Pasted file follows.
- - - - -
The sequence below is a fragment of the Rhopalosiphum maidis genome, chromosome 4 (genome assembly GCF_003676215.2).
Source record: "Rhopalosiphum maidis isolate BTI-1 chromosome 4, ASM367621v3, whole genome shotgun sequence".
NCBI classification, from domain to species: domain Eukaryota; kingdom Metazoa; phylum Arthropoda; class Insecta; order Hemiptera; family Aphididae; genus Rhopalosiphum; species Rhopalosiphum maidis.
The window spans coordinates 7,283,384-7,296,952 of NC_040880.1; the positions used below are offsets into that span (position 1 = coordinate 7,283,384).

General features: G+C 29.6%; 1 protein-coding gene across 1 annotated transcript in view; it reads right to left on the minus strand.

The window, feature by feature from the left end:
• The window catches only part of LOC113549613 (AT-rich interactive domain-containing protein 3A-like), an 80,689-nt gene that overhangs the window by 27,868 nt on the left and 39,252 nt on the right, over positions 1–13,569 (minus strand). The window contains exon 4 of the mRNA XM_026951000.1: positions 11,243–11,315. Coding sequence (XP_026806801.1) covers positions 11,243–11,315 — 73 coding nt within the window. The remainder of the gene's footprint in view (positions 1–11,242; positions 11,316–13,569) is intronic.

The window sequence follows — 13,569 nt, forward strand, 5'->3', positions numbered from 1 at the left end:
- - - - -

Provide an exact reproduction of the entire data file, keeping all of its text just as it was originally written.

The sequence below is a fragment of the Rhopalosiphum maidis genome, chromosome 4 (genome assembly GCF_003676215.2).
Source record: "Rhopalosiphum maidis isolate BTI-1 chromosome 4, ASM367621v3, whole genome shotgun sequence".
NCBI classification, from domain to species: domain Eukaryota; kingdom Metazoa; phylum Arthropoda; class Insecta; order Hemiptera; family Aphididae; genus Rhopalosiphum; species Rhopalosiphum maidis.
The window spans coordinates 7,283,384-7,296,952 of NC_040880.1; the positions used below are offsets into that span (position 1 = coordinate 7,283,384).

General features: G+C 29.6%; 1 protein-coding gene across 1 annotated transcript in view; it reads right to left on the minus strand.

The window, feature by feature from the left end:
• The window catches only part of LOC113549613 (AT-rich interactive domain-containing protein 3A-like), an 80,689-nt gene that overhangs the window by 27,868 nt on the left and 39,252 nt on the right, over positions 1–13,569 (minus strand). The window contains exon 4 of the mRNA XM_026951000.1: positions 11,243–11,315. Coding sequence (XP_026806801.1) covers positions 11,243–11,315 — 73 coding nt within the window. The remainder of the gene's footprint in view (positions 1–11,242; positions 11,316–13,569) is intronic.

The window sequence follows — 13,569 nt, forward strand, 5'->3', positions numbered from 1 at the left end: